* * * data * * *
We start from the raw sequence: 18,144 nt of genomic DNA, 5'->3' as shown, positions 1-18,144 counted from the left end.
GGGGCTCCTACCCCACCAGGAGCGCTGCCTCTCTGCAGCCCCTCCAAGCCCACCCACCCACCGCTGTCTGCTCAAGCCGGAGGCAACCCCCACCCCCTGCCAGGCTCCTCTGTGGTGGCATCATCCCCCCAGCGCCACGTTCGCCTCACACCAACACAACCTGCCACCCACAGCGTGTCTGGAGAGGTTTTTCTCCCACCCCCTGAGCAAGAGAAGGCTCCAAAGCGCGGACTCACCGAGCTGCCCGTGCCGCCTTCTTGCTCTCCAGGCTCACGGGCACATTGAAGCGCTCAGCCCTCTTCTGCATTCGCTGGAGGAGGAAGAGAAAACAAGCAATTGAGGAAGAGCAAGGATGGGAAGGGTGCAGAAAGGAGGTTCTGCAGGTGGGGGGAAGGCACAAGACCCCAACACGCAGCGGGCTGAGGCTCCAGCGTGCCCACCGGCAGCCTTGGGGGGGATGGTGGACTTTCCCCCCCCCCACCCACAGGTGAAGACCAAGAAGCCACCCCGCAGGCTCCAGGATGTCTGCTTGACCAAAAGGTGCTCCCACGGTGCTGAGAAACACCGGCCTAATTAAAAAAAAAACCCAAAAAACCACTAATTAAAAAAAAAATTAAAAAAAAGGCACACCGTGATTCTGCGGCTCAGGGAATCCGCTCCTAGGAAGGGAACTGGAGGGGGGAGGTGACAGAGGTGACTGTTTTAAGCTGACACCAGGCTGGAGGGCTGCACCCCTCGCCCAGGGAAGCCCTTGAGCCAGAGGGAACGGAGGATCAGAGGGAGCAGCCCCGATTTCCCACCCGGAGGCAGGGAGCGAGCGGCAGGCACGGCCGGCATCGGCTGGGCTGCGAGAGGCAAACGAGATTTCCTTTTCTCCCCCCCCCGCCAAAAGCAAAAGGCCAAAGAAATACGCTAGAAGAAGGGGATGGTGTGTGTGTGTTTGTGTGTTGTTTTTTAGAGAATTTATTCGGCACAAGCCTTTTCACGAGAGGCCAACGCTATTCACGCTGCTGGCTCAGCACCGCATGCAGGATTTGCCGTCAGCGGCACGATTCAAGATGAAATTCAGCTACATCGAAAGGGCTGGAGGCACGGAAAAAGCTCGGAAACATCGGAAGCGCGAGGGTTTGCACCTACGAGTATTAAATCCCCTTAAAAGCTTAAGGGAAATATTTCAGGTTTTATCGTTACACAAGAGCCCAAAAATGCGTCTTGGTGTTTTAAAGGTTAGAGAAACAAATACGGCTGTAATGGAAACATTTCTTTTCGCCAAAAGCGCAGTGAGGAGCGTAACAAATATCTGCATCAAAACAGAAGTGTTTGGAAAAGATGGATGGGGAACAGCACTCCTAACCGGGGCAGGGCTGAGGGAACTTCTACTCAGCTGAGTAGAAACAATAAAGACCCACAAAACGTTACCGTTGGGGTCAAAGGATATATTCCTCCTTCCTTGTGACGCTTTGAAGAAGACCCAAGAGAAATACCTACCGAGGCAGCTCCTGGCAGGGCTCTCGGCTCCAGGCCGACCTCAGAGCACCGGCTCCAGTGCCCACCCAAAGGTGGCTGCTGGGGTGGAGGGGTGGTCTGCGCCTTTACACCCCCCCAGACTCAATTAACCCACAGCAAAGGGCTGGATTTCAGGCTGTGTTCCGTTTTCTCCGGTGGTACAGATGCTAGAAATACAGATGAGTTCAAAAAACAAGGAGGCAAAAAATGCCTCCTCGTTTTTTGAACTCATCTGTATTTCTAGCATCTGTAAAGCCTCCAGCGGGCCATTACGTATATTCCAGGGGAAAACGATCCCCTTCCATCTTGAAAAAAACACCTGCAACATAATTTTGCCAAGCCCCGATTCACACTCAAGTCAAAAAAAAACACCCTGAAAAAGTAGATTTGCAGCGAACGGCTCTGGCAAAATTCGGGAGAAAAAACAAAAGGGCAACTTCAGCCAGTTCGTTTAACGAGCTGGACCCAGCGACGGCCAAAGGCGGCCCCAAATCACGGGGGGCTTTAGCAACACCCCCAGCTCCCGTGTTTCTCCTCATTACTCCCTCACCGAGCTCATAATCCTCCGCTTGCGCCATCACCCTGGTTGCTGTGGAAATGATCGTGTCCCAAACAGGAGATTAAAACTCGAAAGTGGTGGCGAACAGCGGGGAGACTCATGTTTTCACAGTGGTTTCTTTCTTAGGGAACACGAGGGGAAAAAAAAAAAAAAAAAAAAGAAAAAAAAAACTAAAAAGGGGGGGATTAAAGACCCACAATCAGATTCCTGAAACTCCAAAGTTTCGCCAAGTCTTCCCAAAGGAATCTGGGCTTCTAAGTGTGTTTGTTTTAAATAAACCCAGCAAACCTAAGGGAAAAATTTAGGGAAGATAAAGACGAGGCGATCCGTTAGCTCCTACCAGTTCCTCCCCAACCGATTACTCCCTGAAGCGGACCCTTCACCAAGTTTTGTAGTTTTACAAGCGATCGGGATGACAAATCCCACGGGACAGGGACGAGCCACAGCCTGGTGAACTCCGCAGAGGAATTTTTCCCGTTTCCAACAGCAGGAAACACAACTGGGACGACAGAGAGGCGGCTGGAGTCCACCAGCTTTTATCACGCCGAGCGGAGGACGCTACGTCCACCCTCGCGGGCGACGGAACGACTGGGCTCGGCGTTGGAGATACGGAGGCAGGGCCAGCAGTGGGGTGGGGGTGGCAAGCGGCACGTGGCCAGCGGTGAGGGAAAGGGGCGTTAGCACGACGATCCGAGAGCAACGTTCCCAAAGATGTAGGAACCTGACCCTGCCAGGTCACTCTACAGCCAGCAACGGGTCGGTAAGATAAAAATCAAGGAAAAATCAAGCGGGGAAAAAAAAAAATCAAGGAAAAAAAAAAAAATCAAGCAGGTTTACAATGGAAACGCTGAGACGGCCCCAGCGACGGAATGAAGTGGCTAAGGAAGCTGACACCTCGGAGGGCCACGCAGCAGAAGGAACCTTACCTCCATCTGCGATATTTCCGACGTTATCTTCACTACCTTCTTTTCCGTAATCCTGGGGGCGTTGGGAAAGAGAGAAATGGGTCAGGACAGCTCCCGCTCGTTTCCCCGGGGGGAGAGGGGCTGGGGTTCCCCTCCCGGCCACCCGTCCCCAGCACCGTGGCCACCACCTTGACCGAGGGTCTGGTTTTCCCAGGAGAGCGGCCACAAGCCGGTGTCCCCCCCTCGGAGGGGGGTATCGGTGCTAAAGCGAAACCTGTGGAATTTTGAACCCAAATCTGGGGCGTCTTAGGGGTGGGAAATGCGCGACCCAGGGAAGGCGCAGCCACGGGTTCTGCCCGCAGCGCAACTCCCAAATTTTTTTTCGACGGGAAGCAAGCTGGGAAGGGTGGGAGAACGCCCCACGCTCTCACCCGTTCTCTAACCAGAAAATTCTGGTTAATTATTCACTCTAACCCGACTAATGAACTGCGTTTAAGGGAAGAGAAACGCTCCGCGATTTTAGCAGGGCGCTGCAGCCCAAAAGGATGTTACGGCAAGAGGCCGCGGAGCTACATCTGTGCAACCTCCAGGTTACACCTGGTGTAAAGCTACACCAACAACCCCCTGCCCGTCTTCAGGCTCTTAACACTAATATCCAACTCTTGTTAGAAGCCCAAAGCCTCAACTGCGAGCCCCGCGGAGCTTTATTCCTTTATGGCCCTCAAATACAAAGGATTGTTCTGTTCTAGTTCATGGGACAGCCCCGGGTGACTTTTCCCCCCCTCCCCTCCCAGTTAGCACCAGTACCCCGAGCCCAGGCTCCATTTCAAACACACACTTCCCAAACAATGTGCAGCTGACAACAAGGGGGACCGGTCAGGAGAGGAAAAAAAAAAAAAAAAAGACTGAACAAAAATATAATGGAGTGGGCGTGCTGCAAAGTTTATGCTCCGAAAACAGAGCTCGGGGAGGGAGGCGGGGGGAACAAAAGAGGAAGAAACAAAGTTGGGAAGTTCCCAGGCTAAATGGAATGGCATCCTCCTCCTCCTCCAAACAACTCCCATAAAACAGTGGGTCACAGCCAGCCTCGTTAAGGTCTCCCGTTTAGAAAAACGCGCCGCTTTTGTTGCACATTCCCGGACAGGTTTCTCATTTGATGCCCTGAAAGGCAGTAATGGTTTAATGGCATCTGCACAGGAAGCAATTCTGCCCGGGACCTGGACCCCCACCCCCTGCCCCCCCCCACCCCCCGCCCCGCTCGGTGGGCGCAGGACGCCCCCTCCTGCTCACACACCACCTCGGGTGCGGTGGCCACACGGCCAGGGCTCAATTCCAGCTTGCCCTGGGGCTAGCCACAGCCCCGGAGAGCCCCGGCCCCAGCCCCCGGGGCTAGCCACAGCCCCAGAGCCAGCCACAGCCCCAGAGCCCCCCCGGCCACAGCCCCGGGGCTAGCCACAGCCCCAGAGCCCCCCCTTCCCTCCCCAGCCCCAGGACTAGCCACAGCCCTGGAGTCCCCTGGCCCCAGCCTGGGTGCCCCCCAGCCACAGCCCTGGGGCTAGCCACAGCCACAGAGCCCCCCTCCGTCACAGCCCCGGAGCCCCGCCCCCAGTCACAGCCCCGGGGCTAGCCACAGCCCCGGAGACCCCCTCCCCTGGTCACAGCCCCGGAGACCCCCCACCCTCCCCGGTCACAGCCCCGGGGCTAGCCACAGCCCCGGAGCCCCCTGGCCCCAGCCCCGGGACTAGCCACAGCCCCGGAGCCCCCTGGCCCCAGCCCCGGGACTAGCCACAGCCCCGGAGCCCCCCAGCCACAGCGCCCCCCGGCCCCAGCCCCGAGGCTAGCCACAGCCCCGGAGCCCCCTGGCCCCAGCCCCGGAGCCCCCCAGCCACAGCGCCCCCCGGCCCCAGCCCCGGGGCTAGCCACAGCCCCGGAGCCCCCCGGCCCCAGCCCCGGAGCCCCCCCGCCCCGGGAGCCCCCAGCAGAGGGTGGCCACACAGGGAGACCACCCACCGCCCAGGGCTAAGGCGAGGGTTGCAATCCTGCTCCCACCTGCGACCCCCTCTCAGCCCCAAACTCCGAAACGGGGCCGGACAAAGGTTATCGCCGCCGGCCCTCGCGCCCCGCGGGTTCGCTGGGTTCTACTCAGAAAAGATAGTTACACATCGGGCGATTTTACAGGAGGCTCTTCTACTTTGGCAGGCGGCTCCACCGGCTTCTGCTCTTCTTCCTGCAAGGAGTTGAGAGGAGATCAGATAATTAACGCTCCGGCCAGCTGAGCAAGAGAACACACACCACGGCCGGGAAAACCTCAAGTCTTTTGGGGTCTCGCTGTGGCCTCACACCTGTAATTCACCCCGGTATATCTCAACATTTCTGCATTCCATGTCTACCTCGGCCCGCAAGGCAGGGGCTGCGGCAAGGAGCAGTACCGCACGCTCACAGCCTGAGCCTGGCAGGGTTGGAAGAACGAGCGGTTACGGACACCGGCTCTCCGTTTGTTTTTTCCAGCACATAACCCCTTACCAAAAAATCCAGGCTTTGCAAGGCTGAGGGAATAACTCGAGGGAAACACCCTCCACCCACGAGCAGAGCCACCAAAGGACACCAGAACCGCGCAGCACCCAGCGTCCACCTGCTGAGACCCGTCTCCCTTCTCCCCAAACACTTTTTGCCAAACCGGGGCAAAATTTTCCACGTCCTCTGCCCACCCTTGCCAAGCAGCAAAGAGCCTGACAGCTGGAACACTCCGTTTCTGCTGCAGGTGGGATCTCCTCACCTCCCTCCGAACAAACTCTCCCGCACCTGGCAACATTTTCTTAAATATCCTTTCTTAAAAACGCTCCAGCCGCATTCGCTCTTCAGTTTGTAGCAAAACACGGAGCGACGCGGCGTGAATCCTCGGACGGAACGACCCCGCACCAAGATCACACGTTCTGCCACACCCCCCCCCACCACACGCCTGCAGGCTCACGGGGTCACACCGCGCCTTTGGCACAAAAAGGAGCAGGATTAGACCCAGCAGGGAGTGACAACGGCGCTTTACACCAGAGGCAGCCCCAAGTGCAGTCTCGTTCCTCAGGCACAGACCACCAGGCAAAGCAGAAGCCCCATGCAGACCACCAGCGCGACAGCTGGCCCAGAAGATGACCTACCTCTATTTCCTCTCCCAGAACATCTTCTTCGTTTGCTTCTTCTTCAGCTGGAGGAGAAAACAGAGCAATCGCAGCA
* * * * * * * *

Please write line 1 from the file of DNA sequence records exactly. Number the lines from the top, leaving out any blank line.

We start from the raw sequence: 18,144 nt of genomic DNA, 5'->3' as shown, positions 1-18,144 counted from the left end.